Money, that’s what I want

Banknote: Republic of Biafra, 1 Pound, 1966-67

It is commonplace to hear that money is the most important thing in the world, especially from the hard-edged cynics who work as paid consultants to, e.g., Universities. And without a doubt, Universities are filled with academic administrators, including me, who day-dream about how to get money moving from one desk to another to another – until it ends up on my desk. But that is not what defines us, as everyone wants money. The things that define us are what we do because it is the right thing to do, even if it costs money. The real currency in a University is ideas and innovation, and that currency is spent changing young people’s lives for the better through our teaching and research programs.

Sometimes I feel awkward saying this to the hard-edged cynics who know that everything is all about money, as it sounds a little Pollyanna-ish, albeit the truth. To get my point across, I sometimes tell people it is like hockey. Hockey is not about putting the puck in the net. You lose by thinking about the puck and the net, in the same way you lose in a University by thinking only of money. Hockey, like University, is about people. You find the people on the other side, you knock them down, and only then do you put the puck in the net (in hockey, not a University).

For about forty years, I have carried an unusual foreign currency in my wallet. A breakfast cereal company had a promotion where they included real foreign currency as surprises in their boxes. They advertised it as being analogous, more or less, to stamp collecting, but also—who knows—perhaps the currency might increase in value with time! Hence, in addition to money that has value, for forty years I have carried a valueless one-pound note of Biafran currency which was in my cereal box in the 1970’s. The note is more or less fancy looking, reflecting the pride people had in their country, but there is an empty white circle on the back reserved, presumably, for the picture of some noteworthy Biafran. Like many who have spent some time thinking about Biafra, the most noteworthy Biafrans to me were the children starving due to the blockade during the Nigerian civil war. The irony and cynicism of this banknote being in a cereal box was so heavy-handed that I found it incomprehensible; I could not—and cannot—get my head around it. Therefore I have carried this note ever since, with the vague and disquieting feeling that one day I may have to use this valueless currency to pay for something important but intangible.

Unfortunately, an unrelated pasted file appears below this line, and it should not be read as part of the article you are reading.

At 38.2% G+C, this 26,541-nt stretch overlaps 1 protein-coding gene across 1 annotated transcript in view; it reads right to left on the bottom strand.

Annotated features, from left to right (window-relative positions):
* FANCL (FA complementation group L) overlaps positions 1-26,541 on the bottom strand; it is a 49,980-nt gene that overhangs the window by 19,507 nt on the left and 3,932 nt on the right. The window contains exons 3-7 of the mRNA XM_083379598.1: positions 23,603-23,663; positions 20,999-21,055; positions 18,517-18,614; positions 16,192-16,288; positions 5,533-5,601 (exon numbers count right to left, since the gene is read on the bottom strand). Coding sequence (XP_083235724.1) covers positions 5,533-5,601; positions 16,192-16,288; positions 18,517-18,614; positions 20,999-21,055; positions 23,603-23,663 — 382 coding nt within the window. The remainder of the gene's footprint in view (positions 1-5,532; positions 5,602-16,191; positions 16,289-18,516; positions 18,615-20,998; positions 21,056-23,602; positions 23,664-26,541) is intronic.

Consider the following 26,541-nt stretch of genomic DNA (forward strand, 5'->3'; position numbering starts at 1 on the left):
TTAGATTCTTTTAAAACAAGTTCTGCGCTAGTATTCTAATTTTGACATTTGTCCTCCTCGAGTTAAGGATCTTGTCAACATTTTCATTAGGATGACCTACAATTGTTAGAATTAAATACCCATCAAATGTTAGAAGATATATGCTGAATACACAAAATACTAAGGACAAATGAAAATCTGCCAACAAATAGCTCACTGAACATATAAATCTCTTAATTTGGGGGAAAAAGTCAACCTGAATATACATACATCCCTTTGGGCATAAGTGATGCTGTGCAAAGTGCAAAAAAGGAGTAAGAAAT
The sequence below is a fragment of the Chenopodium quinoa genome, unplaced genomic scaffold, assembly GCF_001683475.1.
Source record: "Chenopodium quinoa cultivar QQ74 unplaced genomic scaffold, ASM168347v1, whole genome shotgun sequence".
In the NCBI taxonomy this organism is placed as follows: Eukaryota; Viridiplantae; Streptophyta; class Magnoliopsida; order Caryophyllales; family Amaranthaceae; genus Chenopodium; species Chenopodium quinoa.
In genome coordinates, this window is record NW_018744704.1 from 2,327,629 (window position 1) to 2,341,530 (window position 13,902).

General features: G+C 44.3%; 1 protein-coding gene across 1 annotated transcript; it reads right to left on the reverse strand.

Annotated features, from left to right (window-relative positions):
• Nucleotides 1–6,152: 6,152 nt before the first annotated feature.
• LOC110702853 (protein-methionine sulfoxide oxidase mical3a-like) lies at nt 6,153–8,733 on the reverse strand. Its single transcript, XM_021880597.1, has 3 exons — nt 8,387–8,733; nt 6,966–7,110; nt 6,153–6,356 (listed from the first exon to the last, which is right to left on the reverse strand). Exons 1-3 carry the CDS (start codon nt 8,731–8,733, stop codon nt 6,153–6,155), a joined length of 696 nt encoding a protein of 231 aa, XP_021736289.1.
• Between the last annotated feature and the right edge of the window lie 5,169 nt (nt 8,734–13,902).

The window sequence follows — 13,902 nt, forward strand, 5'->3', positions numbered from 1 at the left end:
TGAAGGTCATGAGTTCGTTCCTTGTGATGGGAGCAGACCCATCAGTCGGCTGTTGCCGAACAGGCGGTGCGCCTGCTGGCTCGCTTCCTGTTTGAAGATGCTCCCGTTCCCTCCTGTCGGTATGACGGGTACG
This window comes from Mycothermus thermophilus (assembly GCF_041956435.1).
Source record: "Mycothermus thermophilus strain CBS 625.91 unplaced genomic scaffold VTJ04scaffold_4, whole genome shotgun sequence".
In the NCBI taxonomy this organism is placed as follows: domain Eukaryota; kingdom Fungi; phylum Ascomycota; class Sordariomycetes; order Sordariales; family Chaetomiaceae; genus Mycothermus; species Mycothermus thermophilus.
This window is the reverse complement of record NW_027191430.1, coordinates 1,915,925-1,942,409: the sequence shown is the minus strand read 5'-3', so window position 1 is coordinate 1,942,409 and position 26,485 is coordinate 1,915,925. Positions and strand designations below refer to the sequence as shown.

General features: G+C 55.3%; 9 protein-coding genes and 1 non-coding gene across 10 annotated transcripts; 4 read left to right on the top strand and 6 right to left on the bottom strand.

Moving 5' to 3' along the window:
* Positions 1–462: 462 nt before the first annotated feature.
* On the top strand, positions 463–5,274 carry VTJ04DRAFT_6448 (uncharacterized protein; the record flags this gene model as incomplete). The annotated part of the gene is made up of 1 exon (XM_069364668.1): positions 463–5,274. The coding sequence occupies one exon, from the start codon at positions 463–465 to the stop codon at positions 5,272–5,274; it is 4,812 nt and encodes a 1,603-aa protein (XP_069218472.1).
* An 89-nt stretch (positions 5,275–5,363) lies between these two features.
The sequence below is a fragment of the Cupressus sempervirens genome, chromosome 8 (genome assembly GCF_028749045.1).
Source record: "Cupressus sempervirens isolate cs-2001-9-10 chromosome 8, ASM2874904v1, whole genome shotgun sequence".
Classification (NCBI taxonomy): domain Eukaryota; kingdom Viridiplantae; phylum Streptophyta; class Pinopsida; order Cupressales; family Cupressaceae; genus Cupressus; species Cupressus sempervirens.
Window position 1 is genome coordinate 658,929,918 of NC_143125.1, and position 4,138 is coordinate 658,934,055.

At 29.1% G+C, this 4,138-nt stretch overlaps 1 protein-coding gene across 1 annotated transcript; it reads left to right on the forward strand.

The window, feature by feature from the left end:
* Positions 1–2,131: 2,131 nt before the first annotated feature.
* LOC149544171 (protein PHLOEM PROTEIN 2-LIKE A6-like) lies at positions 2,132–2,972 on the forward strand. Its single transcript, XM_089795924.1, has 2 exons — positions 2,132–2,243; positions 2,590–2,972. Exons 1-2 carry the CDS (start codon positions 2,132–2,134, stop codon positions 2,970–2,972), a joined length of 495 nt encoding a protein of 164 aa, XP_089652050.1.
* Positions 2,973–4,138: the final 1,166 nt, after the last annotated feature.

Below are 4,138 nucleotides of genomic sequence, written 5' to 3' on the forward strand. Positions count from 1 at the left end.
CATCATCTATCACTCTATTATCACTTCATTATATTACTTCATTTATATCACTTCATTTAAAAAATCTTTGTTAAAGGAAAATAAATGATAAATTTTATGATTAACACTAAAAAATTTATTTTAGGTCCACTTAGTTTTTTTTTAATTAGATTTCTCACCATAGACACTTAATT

When I was a postdoc, I met the hungriest grad students I have ever seen. China had finally approved visas for students to study abroad. The first wave of these students included many who had been forced to stop studying for five or ten years during China’s cultural revolution. These students were in a rush to catch up, and were incredibly serious and committed. They knew that their University studies would change their lives. Years passed before I met another similarly hungry graduate student. He came from Africa on a commonwealth scholarship, and did his PhD with me. He could have stayed in North America and would now be making a pretty penny, but he decided to return to Africa to work as a professor. I guess he valued more highly the currency I described above, that we spend in Universities, changing young people’s lives for the better.

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